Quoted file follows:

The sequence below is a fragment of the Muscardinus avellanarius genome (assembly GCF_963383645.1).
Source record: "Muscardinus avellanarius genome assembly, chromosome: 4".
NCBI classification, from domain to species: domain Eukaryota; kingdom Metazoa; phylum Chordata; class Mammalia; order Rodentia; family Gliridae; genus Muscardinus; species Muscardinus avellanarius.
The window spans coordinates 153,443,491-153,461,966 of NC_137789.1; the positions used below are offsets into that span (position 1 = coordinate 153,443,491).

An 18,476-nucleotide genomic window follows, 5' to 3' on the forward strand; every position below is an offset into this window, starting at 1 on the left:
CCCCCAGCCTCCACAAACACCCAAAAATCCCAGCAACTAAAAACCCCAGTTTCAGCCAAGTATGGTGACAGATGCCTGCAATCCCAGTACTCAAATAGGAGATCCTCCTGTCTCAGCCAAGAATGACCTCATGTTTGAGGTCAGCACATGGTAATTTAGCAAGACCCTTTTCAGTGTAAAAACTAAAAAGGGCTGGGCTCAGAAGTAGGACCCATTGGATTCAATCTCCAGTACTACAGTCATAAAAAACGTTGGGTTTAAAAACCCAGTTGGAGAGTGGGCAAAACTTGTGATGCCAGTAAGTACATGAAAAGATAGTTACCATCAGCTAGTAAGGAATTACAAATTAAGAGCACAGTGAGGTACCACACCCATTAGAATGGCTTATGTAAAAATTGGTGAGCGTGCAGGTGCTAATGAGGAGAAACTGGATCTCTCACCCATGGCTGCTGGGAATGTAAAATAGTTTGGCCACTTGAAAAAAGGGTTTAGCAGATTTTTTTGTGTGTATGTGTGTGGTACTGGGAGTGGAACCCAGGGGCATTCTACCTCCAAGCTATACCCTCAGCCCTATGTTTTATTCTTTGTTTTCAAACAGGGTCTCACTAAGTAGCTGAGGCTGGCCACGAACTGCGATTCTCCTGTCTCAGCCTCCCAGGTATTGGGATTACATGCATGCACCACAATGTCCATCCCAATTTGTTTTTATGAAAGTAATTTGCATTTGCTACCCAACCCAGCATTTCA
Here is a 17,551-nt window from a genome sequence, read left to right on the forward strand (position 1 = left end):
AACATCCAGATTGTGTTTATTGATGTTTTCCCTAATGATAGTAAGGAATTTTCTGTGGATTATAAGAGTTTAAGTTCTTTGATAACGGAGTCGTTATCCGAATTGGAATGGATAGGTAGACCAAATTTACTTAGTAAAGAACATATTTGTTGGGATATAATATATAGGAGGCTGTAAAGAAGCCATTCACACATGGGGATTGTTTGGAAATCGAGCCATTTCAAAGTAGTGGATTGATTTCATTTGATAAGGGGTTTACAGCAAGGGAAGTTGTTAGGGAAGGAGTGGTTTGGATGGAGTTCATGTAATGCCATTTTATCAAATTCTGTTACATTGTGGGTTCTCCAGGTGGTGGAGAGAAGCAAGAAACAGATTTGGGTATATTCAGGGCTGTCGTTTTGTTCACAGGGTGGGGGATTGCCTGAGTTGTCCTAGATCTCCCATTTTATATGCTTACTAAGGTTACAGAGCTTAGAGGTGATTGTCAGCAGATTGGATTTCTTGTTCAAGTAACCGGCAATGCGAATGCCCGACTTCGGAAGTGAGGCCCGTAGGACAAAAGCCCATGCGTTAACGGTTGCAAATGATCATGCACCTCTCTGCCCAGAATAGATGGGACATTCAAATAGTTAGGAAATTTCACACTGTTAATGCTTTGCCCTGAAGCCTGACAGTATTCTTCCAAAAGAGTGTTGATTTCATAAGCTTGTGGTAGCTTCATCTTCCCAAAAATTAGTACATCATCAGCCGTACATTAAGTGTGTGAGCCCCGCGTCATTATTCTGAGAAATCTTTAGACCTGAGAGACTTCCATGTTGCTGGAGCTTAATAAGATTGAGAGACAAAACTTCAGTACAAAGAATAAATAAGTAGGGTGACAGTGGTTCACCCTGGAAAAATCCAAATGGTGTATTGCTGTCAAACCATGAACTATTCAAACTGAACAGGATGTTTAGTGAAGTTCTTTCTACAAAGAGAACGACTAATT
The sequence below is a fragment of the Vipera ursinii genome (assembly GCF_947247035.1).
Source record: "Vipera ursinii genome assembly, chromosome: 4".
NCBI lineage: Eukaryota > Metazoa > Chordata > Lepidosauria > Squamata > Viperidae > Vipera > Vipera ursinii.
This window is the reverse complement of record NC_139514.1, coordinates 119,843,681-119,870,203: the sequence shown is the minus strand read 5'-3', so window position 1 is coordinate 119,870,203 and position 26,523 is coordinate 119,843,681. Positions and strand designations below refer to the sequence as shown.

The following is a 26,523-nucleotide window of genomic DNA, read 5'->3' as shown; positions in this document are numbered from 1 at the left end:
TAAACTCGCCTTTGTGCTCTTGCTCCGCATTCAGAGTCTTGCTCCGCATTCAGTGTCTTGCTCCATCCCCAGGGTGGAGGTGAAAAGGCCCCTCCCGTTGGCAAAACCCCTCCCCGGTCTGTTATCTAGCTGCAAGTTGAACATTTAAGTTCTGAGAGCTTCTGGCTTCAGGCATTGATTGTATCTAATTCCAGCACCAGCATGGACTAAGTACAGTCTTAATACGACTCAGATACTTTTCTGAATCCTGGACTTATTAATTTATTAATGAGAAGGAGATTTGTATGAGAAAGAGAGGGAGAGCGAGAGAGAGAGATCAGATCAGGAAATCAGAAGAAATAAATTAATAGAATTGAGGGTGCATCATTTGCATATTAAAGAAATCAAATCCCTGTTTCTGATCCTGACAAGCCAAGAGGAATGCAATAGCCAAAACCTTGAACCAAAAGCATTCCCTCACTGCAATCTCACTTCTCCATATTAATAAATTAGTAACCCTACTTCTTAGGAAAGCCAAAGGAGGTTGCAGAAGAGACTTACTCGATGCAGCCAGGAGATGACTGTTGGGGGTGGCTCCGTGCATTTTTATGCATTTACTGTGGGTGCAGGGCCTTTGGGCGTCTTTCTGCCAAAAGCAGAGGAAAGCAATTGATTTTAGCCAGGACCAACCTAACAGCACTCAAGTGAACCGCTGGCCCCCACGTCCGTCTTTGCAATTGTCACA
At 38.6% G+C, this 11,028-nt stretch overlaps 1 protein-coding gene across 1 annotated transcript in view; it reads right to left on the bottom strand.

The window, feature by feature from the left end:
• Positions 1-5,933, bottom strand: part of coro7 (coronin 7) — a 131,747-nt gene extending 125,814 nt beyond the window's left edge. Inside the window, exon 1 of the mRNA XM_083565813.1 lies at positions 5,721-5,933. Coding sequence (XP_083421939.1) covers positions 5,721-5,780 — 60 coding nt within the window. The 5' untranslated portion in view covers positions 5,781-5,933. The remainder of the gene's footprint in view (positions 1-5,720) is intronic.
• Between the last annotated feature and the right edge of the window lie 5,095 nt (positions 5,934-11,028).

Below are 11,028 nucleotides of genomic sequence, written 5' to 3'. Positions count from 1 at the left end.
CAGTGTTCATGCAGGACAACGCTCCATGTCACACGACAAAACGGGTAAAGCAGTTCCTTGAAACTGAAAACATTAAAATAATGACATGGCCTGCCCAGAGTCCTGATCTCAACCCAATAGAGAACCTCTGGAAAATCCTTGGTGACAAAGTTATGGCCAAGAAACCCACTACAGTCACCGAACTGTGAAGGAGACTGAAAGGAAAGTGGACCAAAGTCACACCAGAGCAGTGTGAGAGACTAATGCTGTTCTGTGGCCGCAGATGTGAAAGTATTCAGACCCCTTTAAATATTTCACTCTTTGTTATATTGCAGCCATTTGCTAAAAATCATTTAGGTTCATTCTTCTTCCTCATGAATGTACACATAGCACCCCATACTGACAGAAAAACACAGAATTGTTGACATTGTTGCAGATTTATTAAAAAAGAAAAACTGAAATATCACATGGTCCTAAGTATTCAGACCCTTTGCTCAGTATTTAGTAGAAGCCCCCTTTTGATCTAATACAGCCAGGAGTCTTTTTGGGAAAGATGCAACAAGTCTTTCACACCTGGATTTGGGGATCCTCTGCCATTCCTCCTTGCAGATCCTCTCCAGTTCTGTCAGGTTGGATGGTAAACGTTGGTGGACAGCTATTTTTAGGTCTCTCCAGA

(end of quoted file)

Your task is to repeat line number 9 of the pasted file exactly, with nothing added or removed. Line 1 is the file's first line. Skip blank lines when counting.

The sequence below is a fragment of the Vipera ursinii genome (assembly GCF_947247035.1).